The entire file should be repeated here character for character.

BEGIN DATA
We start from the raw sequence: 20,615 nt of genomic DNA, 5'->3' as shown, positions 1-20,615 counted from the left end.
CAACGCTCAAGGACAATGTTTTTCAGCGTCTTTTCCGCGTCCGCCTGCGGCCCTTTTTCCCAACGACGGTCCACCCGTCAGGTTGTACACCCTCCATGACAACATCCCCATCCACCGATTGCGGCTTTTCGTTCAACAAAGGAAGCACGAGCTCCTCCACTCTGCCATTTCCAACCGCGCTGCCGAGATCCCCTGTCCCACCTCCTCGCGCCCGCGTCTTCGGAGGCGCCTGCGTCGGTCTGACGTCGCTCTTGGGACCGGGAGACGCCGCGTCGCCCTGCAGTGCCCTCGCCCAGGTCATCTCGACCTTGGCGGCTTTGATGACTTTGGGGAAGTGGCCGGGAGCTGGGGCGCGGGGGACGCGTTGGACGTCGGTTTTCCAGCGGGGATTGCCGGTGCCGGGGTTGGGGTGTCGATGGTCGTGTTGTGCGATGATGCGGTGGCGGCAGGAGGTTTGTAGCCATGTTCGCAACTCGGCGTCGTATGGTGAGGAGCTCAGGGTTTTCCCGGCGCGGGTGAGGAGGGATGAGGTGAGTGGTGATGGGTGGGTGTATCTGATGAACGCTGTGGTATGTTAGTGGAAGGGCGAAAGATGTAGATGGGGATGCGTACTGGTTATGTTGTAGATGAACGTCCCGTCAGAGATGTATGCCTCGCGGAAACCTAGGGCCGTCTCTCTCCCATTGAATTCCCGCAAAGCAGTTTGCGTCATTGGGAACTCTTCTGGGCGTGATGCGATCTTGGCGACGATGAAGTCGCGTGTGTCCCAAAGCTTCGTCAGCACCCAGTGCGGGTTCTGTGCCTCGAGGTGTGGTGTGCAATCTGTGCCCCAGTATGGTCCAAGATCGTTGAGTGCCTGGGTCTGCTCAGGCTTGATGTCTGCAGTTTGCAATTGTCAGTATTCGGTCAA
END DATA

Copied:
We start from the raw sequence: 20,615 nt of genomic DNA, 5'->3' as shown, positions 1-20,615 counted from the left end.
CAACGCTCAAGGACAATGTTTTTCAGCGTCTTTTCCGCGTCCGCCTGCGGCCCTTTTTCCCAACGACGGTCCACCCGTCAGGTTGTACACCCTCCATGACAACATCCCCATCCACCGATTGCGGCTTTTCGTTCAACAAAGGAAGCACGAGCTCCTCCACTCTGCCATTTCCAACCGCGCTGCCGAGATCCCCTGTCCCACCTCCTCGCGCCCGCGTCTTCGGAGGCGCCTGCGTCGGTCTGACGTCGCTCTTGGGACCGGGAGACGCCGCGTCGCCCTGCAGTGCCCTCGCCCAGGTCATCTCGACCTTGGCGGCTTTGATGACTTTGGGGAAGTGGCCGGGAGCTGGGGCGCGGGGGACGCGTTGGACGTCGGTTTTCCAGCGGGGATTGCCGGTGCCGGGGTTGGGGTGTCGATGGTCGTGTTGTGCGATGATGCGGTGGCGGCAGGAGGTTTGTAGCCATGTTCGCAACTCGGCGTCGTATGGTGAGGAGCTCAGGGTTTTCCCGGCGCGGGTGAGGAGGGATGAGGTGAGTGGTGATGGGTGGGTGTATCTGATGAACGCTGTGGTATGTTAGTGGAAGGGCGAAAGATGTAGATGGGGATGCGTACTGGTTATGTTGTAGATGAACGTCCCGTCAGAGATGTATGCCTCGCGGAAACCTAGGGCCGTCTCTCTCCCATTGAATTCCCGCAAAGCAGTTTGCGTCATTGGGAACTCTTCTGGGCGTGATGCGATCTTGGCGACGATGAAGTCGCGTGTGTCCCAAAGCTTCGTCAGCACCCAGTGCGGGTTCTGTGCCTCGAGGTGTGGTGTGCAATCTGTGCCCCAGTATGGTCCAAGATCGTTGAGTGCCTGGGTCTGCTCAGGCTTGATGTCTGCAGTTTGCAATTGTCAGTATTCGGTCAA